Three summers ago when Mark Seliger started shooting portraits on Christopher Street he didn’t realize he was working on a transgender story. He was simply attempting to document a subculture that he thought may be in danger of disappearing.
“Christopher Street was a street I always have avoided, it was a little bit of a circus to me,” Seliger says. “Then I thought, ‘What’s going to happen to all of these characters that we see there all the time?’ I walked around a little bit and decided to jump in and get a couple of portraits.”
Seliger packed up a small camera kit, some simple lights and an assistant and got to work one evening, approaching people who caught his eye and asking them if he could make their portrait. Seliger, who typically works with high profile celebrities, says that working on the streets in this manner was refreshing for him.
“That was definitely part of the journey for me,” he says. “It was the experience of pushing myself to meet people and ask if I could photograph them. It was something I’ve done in the past, but it had been a while since I had actively done it.”
By the end of the first summer he had gone out eight or nine times and had about a dozen shots that he was proud of. The following summer one of his production assistants saw the images and commented that Seliger appeared to be working on a transgender story.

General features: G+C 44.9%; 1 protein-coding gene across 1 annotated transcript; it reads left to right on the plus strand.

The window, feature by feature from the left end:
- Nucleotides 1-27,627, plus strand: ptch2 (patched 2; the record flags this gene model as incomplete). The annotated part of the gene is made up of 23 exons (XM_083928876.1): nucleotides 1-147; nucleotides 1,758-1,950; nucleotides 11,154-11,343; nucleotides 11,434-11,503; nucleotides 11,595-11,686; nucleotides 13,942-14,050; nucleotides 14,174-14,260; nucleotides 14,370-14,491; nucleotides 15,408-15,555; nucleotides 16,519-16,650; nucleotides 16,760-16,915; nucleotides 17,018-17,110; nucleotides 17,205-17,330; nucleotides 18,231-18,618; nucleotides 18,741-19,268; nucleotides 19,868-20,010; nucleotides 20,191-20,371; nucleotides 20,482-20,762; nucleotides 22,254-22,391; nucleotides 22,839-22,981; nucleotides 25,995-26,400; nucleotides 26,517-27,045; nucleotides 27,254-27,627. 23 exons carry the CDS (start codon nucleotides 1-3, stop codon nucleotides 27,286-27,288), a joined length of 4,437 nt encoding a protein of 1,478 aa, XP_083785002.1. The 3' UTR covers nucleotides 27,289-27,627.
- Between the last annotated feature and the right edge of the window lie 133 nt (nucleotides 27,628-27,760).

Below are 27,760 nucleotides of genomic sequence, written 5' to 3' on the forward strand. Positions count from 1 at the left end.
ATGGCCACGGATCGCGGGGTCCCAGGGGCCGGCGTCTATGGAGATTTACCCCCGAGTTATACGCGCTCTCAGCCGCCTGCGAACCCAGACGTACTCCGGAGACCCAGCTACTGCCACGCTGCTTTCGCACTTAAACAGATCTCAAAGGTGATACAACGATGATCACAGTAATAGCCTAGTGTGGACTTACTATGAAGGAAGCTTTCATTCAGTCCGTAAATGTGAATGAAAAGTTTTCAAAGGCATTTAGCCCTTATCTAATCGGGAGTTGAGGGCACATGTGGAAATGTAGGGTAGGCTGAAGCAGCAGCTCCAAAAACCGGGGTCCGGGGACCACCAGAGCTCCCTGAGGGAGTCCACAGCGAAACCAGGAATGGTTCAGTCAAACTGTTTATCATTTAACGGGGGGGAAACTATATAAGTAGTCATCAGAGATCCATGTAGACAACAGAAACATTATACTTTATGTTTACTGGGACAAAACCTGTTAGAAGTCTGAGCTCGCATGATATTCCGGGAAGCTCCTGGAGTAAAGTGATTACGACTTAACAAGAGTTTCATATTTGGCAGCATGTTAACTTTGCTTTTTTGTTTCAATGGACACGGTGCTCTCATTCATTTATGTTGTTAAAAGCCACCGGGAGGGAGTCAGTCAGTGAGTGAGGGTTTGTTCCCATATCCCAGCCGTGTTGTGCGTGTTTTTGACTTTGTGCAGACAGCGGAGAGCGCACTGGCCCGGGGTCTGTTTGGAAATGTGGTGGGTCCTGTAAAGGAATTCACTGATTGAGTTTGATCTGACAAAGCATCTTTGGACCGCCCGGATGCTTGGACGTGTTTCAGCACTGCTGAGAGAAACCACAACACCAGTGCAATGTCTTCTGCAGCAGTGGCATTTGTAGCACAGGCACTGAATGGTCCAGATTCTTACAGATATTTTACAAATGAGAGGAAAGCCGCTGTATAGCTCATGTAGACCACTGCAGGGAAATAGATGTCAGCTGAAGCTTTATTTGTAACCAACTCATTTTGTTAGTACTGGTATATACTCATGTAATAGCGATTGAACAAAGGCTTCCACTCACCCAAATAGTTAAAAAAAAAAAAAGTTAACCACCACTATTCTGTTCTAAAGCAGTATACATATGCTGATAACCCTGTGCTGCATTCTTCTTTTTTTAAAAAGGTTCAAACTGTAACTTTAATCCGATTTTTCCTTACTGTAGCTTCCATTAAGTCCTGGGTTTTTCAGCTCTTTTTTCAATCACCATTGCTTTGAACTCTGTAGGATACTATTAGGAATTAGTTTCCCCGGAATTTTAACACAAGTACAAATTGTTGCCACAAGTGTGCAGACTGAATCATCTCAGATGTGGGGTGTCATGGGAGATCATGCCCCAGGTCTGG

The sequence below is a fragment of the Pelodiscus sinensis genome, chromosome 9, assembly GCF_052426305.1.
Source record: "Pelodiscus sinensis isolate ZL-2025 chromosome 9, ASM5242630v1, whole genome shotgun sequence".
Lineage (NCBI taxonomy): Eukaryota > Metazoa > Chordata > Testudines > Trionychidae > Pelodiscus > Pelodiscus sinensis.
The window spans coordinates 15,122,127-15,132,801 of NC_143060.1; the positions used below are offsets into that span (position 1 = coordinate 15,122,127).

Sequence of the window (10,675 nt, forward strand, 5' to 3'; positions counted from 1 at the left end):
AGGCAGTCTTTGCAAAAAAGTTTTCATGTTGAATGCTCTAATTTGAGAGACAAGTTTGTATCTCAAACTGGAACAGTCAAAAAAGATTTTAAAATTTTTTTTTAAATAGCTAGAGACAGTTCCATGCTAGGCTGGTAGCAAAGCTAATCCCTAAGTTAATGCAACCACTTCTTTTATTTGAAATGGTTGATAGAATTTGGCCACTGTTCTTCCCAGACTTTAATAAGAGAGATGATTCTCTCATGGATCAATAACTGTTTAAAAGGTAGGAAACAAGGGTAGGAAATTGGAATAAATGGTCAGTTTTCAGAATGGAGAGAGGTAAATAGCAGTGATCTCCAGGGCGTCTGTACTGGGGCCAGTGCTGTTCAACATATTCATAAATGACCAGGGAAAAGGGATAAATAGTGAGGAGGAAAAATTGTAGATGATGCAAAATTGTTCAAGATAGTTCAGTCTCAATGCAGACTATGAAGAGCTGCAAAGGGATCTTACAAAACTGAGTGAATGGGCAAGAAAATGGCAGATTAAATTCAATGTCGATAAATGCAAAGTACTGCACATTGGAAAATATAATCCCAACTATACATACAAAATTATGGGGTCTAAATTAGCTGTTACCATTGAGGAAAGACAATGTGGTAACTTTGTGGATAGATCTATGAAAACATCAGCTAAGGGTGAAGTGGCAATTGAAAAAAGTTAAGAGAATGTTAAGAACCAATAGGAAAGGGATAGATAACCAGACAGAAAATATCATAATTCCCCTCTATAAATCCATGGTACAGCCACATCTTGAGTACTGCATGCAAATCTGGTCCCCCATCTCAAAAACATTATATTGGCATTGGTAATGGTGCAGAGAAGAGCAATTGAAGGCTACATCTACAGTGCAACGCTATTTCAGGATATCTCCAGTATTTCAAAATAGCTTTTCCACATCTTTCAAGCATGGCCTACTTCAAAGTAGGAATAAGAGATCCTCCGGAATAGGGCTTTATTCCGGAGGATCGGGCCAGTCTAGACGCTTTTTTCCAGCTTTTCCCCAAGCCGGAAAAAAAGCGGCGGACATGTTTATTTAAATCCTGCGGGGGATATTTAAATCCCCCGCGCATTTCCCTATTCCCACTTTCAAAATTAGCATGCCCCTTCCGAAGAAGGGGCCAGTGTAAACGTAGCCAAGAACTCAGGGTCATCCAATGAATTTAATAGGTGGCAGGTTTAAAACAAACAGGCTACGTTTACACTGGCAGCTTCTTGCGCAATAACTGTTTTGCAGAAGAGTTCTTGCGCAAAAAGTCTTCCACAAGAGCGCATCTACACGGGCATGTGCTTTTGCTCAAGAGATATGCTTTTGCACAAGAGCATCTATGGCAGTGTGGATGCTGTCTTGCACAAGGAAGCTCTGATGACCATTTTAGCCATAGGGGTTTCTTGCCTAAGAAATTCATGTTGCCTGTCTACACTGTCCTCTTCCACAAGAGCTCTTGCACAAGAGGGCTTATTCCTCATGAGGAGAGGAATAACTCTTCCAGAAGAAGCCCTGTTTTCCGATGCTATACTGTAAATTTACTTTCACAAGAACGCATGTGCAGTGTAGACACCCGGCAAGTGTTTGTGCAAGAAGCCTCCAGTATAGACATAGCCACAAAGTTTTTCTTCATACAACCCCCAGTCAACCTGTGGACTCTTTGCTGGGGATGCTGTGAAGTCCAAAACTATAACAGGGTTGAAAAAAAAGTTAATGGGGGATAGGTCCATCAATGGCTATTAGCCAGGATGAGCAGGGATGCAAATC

“She introduced me to the younger movement, people that were transitioning, but were more the naturals,” Seliger explains. “Younger, less-costumed, less gregarious and more quite, which was a whole other genre.”
As each summer passed Seliger’s project grew more diverse: bringing in people of all ages, ethnicities, a number of transgender men and individuals who identify more with the gender fluidity movement.
Over 70 of these intimate black and white portraits are collected in Seliger’s new book On Christopher Street: Transgender Stories (Rizzoli). Many of the portraits are accompanied by lengthy written pieces from the subjects, discussing their transition story, their struggles and what they may have lost or gained because of their decision. Seliger says he thought it was vital to include the long captions, to give people a deeper understanding of these subjects.
The portraits were shot at night time, on Tri-X film with a medium format Hasselblad camera and a LED light.
“I didn’t want to be fussy. I didn’t want it to be a strobe,” Seliger says. “I wanted it to feel like you were living out in the street. I wanted it to feel like the West Village.”